The Student News Site of Claudia Taylor Johnson High School

My Jag News

The Student News Site of Claudia Taylor Johnson High School

My Jag News

The Student News Site of Claudia Taylor Johnson High School

My Jag News

Apr 15, 2024

Music soothes a lot more than the savage beast

Abstract background with music notes

by Maddy Lingk | staff writer

Senior Lana Mireles walk through the halls with music blasting through her headphones. It is no longer the age of radios, boomboxes, and cassette tapes; music is more accessible than ever, making it an important part of teenagers like Mireles’ lives.

“So you can say the same thing in a song as you can in a conversation,” Mireles said. “And that means a little bit more because of how it makes people feel and because of the work that they know that you put into that, and it’s all so different culturally, everywhere around the world, that it’s able to unite people.”

Someone’s music taste can change their perspective of other people with different tastes.

“Music is easy for people to get attached to. And sharing that with somebody else really makes it makes my relationship with them a little bit easier and smoother,” Mireles said.

Senior Laynee Baker notes that sometimes her assumptions about someone can change based on the type of music they listen to.

“I think it does, because I have some people I meet and I’m like, oh, they’ll probably like this type of music,” said senior Laynee Baker. “But whenever they say that they actually like I’m like really that doesn’t seem like the type of person and so I think it kind of does but not in a negative way.”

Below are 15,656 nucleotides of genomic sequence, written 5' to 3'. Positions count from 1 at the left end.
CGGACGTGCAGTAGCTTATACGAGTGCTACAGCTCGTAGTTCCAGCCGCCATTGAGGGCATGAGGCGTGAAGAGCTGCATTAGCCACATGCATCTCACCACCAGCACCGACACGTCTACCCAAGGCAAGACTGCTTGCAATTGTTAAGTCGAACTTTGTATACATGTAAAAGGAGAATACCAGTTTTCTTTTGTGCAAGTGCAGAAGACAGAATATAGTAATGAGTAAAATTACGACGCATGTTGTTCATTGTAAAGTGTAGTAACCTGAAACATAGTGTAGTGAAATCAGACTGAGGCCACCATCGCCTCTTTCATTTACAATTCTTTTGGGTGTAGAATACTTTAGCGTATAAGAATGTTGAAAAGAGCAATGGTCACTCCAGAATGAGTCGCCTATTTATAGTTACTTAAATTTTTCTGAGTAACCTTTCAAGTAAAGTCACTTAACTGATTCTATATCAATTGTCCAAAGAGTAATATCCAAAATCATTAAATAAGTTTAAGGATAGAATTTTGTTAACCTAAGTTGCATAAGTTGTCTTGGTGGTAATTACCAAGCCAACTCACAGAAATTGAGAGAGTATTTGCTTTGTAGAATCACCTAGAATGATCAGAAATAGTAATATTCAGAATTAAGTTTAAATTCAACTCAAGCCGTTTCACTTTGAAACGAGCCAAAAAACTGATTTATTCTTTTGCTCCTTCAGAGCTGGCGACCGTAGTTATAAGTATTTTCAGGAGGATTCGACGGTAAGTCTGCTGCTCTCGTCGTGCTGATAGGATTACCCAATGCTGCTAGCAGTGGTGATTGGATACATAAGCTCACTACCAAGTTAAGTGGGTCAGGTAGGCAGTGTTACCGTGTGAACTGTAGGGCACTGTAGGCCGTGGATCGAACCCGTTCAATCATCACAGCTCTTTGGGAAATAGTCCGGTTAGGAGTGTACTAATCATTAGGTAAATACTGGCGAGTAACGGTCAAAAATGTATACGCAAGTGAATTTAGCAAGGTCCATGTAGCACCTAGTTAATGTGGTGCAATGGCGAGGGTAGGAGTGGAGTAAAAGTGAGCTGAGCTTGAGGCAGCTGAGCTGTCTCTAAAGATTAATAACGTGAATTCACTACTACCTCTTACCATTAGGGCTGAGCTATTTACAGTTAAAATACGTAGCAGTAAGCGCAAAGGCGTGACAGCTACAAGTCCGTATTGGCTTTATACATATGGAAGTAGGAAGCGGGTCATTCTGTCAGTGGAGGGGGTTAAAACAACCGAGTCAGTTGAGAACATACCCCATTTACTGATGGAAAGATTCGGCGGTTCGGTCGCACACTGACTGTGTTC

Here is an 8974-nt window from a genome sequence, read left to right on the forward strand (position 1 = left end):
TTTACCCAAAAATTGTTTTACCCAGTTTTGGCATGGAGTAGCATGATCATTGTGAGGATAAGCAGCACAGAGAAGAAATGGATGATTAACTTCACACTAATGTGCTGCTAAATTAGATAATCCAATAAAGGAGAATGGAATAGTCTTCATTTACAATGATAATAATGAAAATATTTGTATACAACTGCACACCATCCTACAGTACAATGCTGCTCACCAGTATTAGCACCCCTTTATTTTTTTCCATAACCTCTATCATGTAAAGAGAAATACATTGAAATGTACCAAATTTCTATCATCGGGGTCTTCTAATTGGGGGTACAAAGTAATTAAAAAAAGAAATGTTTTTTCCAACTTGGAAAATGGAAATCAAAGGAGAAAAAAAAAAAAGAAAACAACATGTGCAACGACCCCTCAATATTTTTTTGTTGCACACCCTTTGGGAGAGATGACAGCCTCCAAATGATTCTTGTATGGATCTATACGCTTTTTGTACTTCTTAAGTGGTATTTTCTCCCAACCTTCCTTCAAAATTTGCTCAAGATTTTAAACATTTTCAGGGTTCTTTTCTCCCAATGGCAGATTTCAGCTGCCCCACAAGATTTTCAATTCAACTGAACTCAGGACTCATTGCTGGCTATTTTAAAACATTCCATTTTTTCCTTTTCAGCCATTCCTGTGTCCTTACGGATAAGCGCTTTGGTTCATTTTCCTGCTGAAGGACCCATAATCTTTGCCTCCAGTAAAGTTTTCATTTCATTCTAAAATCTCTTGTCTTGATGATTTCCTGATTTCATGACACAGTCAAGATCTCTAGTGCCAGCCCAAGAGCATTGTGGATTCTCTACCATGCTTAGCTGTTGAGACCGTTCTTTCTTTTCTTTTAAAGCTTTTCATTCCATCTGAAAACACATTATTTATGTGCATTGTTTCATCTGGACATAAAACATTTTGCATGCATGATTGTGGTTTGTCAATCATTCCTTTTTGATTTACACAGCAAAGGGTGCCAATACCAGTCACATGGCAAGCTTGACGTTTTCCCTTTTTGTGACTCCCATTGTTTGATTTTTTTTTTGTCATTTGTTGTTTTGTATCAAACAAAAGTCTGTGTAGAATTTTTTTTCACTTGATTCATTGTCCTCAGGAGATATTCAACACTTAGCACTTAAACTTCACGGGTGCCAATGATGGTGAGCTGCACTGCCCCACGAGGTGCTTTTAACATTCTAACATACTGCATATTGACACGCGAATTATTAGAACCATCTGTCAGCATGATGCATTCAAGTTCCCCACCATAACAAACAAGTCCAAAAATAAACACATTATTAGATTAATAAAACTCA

Music tastes often change throughout people’s lives, specifically during big events and changes. 

“Yes, my music taste has changed over time. I think that’s true. For everybody. We go through phases as middle schoolers and even sometimes high schoolers that we look back on and say, Whoa, why did I ever do that?” Mireles said.

“So probably my music taste is going to like stay the same as it is right now for a little while, but I hope that I can still be open to what other people like and not be so judgy as some adults can be about music taste,” Mireles said.

According to Mireles, some musical artists can evoke nostalgia or other sweet feelings.

“A music artist that really affected my life is probably either like Taylor Swift or Harry Styles even though it’s the most basic answers but both of them have a place in my heart,” Baker said.

“So artists like Stevie Nicks, Santana, kind of older music are the ones that I like, but I listen to new music also, because, of course, I’m still a teenager,” Mireles said.

Some artists bring up fond memories and can represent people near and dear like for freshman Claire Sanchez. 

“Metallica because that was kind of what I grew up on. So that’s kind of what I based the whole music around because my dad that was like his band. So also makes me kind of bond with him,” Sanchez said.

Music can be very therapeutic, many people use it to calm themselves or entertain them throughout the day.

“Because my music is kind of like it grounds me almost. And I can get lost in it. It’ll can like save me from a bad day,” Sanchez said.

“If I have a quiet moment I’m listening to some sort of music,” said Baker.

Overall, music can be a very important part of identity. It can be present in daily routines, different moods, and even personalities.

“You know, and I think if you do something for 17, almost 18 years, then it becomes a part of you. And you know, of course they’re different songs and I’ve gone through different phases, genres, and such,” Mireles said.

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Music soothes a lot more than the savage beast